Outdated Git version in OS X puts developers at risk

The Git version shipped with Apple's command line developer tools is vulnerable to remote code execution attacks

OS X El Capitan installation
Credit: Martyn Williams

OS X command line developer tools include an old version of the Git source code management system that exposes Mac users to remote code execution attacks.

The Git client allows developers to interact with source code repositories. It is not installed by default on Mac OS X, but it is included in the Command Line Tools package for Xcode, Apple's integrated development environment (IDE).

Software developers who create applications for OS X or iOS are likely to use Xcode and to have Apple's Command Line Tools package installed on their Macs. The latest version of this package includes Git version 2.6.4, released in December.

The problem is that Git 2.6.4 has two serious vulnerabilities that were publicly disclosed last month. The flaws, tracked as CVE-2016-2315 and CVE-2016-2324, affect both client and server deployments on Git. On the client side, they could lead to remote code execution when cloning a repository with a large filename or a large number of nested trees.

The vulnerabilities were fixed in Git 2.7.4, released on March 17, but one month later Apple still hasn't released an update to its Command Line Tools package.

Even worse, since the Git binary is installed as a system-level program, on OS X El Capitan (10.11) users can't easily replace or update it themselves, according to systems administration expert Rachel Kroll. That's because Apple's latest OS X version includes System Integrity Protection (SIP), a mechanism that prevents modifying programs in certain protected directories like /usr and /bin, even with root privileges.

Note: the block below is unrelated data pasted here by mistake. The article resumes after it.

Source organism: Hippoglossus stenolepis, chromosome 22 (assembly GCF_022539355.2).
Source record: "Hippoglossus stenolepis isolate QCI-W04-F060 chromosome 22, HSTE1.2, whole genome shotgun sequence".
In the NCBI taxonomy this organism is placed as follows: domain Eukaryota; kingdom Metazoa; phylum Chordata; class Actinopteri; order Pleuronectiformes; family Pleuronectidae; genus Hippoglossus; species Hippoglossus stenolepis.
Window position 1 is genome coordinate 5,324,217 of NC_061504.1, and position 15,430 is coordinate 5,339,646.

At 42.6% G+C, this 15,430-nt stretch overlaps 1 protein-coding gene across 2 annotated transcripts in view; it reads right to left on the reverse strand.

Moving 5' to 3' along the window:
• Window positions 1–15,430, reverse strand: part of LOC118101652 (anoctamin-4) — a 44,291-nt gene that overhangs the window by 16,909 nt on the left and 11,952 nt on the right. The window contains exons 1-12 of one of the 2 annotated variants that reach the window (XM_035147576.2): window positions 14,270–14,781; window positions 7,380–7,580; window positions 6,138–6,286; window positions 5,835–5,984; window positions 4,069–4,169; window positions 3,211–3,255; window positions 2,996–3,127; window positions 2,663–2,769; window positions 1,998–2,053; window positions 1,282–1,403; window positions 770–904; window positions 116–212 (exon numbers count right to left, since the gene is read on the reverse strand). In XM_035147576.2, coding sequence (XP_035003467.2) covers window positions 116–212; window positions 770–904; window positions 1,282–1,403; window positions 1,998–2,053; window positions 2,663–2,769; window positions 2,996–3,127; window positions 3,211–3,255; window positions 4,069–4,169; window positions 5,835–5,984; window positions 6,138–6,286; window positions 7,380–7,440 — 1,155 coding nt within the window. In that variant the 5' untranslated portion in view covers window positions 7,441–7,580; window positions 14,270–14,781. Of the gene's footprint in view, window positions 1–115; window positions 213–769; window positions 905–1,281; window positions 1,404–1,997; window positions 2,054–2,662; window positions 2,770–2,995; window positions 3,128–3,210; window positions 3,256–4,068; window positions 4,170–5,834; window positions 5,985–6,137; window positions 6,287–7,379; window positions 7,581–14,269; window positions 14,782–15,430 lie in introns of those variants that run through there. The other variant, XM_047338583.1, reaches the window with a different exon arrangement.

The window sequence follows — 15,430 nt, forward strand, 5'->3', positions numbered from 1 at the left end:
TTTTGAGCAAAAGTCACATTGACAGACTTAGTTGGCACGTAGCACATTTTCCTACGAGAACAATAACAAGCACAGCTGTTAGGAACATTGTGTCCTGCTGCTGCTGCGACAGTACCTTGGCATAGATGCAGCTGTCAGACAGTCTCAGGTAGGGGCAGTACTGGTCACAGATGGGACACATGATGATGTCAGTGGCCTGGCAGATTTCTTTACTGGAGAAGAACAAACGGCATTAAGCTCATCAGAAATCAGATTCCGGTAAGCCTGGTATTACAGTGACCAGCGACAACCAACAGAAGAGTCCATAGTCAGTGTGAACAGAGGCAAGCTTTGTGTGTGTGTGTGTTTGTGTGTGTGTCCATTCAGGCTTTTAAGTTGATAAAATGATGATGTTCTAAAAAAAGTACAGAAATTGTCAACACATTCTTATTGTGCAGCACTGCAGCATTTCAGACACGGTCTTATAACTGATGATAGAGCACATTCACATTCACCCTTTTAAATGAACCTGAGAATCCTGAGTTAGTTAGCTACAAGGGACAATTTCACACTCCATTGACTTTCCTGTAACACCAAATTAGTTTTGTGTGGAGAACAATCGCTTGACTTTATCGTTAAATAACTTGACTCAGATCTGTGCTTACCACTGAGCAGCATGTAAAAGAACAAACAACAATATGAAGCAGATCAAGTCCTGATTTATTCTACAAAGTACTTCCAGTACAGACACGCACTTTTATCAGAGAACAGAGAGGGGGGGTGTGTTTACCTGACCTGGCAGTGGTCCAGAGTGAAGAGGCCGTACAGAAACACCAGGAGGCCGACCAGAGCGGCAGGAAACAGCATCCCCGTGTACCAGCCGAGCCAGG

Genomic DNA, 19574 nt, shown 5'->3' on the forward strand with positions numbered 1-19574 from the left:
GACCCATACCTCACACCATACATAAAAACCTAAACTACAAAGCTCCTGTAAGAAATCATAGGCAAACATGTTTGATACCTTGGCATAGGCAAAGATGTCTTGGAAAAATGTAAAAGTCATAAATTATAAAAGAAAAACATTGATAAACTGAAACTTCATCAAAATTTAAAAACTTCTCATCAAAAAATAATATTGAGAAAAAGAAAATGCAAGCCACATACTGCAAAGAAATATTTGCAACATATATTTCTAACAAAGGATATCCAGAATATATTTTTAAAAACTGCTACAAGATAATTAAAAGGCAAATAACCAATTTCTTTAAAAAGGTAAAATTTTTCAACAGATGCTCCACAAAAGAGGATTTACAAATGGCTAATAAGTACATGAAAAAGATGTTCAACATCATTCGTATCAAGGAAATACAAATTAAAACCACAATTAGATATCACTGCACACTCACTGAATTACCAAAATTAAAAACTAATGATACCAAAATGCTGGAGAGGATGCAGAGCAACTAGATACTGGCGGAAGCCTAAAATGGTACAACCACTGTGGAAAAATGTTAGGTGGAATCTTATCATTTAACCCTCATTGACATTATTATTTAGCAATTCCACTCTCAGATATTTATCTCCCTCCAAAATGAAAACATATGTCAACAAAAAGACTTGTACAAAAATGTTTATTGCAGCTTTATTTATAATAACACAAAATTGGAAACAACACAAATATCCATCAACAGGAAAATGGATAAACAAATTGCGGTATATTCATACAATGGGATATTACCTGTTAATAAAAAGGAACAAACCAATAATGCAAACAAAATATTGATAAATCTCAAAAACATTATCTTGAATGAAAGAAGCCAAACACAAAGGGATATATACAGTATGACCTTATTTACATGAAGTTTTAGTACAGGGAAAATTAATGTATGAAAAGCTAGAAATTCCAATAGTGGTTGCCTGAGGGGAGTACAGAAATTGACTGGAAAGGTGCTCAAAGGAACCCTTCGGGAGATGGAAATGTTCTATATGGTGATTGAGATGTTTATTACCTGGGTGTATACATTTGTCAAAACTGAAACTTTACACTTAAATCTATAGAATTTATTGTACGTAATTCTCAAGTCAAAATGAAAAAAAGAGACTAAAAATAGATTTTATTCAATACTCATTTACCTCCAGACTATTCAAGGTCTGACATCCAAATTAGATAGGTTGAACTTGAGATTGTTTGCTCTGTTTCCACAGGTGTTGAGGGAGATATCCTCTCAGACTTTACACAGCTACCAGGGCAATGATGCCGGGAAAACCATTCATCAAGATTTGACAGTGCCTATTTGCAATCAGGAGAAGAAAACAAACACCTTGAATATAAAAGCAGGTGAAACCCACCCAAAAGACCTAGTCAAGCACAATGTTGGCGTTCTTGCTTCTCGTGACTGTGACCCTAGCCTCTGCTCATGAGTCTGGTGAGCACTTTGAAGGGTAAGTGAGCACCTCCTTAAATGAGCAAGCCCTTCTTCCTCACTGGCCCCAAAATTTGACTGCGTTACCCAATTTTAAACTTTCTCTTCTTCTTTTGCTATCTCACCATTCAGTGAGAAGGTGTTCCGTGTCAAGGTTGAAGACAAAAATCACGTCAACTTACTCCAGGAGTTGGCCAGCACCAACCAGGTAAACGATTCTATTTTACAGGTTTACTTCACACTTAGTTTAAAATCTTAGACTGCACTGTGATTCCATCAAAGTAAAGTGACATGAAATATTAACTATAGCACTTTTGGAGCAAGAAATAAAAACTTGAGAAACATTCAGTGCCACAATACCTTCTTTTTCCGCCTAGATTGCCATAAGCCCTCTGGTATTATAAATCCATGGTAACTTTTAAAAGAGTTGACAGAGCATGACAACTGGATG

"Maybe you want to be clever and protect your users by disabling it until you can figure something else out," Kroll said in a blog post. "Well, sorry. You also can't 'chmod -x' to at least keep it from being used. It will also fail."

Fortunately, there is a workaround, because /usr/bin/git is just a clever link to /Applications/Xcode.app/Contents/Developer/usr/bin, which can be modified. Running "chmod -x" on the latter binary will remove its execution privileges and ensure that no users or programs accidentally run it.

Then you have to wait until Apple releases a patched version as part of a future Command Line Tools package. However, Git is important for development tools and preventing its use could affect workflows.

Apple did not immediately respond to an inquiry about its plans of patching the Git binary that the company distributes.

"If you rely on machines like this, I am truly sorry," Kroll said. "I feel for you."

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